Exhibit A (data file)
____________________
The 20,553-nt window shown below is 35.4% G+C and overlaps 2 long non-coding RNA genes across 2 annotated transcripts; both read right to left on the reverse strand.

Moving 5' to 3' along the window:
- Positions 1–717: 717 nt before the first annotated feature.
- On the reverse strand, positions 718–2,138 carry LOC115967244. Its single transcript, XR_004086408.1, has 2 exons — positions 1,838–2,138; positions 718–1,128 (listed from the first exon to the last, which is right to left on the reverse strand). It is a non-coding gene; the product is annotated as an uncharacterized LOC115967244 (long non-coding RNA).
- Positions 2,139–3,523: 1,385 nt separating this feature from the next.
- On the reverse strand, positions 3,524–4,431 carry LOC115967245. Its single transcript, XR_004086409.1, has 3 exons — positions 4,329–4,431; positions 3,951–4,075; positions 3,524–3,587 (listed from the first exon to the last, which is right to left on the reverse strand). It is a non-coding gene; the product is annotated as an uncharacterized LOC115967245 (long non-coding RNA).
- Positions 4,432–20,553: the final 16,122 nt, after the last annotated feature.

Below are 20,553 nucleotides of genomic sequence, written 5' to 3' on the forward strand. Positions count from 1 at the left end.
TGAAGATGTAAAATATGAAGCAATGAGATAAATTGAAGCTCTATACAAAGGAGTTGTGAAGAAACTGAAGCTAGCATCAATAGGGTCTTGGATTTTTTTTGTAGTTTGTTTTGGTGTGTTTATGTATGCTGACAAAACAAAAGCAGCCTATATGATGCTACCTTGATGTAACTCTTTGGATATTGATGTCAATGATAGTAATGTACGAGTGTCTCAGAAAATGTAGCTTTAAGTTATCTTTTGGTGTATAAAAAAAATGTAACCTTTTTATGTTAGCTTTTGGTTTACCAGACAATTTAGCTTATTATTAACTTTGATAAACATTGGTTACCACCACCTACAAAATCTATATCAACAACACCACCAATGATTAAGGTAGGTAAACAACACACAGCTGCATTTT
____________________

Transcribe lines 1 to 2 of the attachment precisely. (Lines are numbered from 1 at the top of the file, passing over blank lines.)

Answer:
The 20,553-nt window shown below is 35.4% G+C and overlaps 2 long non-coding RNA genes across 2 annotated transcripts; both read right to left on the reverse strand.

Moving 5' to 3' along the window: